I am not a medic, but during 17 years of working in Parenting Education and support, I have had the privilege to coach a number of parents who are combining a job in medicine and a raising a family. My view from the non-medical world has shown me that on the whole, doctors make great parents.
They are used to bodily functions and fluids, they view ill health and accidents to their offspring as no big deal. I have seen them have a cavalier attitude towards Calpol dosages, and send kids to school with all sorts of complaints, which would have had many of us giving our child a day off. Those with teenagers studying sciences, can be a useful addition when it comes to homework. Medics are used to working long hard days and nights, with little thanks or knowing quite what’s coming next. They’re not bad at listening intelligently and swiftly getting to the heart of a child’s problem, due to the necessity of ten minute medical appointments that can detect the start of something serious. Like any working parent though, the guilt of not being around for the ordinary and special milestones of our children growing up is rampant. I have seen it deeply affect performance at home and at work.
You’re not alone if you’re a working parent who is governed by guilt. The trick is, don’t let it dominate. When we focus on guilt, it just grows and becomes a huge energy drain which any parent can ill afford.
In my practice, I often have to coach mums and dads who are struggling with a sense that they are missing out on family life, and causing their children unnecessary heartache and separation anxiety. I once coached a senior executive who was exhausted from running two lives, at work and as a mum to three young children. Actually four lives, she had a marriage that needed a fresh injection of passion, and frail elderly parents at that stage of life when everyday could be bad news or a bonus. This lady took a leap of faith in explaining to her boss that for two hours, when she first got home, her work mobile would be switched off. She expected her boss to complain and insist she was available, just incase. However, to her astonishment, her boss commended her on this idea, and encouraged her to mentally switch off too, during those valuable two hours with her children. It made a huge difference to her to take back control, to dump the guilt, and be able to concentrate better on the needs of her young ones, as the sun was setting on their day.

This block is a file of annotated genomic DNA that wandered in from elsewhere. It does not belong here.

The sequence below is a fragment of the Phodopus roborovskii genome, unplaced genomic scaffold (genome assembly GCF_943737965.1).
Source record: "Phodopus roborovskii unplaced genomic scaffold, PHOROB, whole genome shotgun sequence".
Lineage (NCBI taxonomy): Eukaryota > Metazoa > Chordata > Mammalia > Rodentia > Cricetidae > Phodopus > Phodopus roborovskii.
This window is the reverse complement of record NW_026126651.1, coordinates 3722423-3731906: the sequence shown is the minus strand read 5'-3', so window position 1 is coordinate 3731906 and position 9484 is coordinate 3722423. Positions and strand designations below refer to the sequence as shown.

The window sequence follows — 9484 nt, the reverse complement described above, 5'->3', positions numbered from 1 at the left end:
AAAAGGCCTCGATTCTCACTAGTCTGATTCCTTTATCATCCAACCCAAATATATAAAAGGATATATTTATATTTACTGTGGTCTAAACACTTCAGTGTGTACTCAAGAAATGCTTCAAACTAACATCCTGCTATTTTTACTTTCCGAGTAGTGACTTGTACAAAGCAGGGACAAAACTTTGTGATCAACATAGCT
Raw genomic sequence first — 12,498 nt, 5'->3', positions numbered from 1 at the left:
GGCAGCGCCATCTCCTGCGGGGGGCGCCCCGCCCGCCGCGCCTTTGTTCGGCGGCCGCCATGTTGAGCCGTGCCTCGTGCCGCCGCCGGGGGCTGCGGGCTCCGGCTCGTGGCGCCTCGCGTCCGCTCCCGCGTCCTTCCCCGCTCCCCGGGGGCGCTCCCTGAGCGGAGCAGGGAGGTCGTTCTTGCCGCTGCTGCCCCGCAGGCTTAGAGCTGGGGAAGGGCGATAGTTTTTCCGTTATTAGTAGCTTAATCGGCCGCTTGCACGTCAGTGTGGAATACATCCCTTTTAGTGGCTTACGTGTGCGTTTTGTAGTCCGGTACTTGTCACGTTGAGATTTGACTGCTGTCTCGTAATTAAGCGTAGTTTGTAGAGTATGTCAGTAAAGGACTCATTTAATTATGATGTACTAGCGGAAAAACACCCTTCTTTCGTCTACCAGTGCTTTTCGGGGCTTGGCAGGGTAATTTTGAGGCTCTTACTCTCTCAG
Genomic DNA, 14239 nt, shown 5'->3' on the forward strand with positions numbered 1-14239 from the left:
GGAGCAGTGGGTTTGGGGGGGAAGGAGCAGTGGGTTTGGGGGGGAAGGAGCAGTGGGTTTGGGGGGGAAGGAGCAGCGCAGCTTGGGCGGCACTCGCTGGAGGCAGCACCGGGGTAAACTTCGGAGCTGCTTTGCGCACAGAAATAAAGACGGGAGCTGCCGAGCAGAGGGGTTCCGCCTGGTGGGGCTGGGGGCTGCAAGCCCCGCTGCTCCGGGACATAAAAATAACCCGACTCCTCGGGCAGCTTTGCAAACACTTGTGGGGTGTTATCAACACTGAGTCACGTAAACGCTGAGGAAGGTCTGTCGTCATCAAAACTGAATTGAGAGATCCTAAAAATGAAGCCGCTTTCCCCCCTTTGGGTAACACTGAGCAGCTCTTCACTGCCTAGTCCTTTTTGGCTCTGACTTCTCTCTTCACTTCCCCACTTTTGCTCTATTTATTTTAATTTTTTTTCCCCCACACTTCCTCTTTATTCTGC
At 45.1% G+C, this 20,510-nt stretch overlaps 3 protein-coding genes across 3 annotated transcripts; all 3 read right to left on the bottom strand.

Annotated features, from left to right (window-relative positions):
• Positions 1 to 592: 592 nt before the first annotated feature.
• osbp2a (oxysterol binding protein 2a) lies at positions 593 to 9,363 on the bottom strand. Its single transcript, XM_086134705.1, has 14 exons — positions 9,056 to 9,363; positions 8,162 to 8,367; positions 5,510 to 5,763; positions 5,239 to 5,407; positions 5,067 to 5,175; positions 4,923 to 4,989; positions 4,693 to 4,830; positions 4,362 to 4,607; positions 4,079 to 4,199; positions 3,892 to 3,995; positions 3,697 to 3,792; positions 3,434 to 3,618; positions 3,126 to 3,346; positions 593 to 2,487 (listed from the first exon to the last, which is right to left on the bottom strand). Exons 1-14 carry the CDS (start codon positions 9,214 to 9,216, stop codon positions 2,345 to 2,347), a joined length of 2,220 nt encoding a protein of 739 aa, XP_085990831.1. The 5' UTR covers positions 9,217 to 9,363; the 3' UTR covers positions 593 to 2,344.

For medics, who work long hours, parental guilt is an issue which is perhaps even more prevalent. I expect the recent decision to impose a 7-day contract on junior doctors will make many professional medics who are parents reconsider whether they are being asked to sacrifice their families for their careers. The growing number of women who train to be doctors, coupled with the fact that around 35 per cent of doctors marry other doctors, make this a genuine concern. I caught up with a couple of married doctors the other day to ask them what they thought this new decision would be mean. Over the years of raising their three children, they have both worked part time to share the childcare. It’s worked well for them, and they have cut their cloth accordingly within their incomes.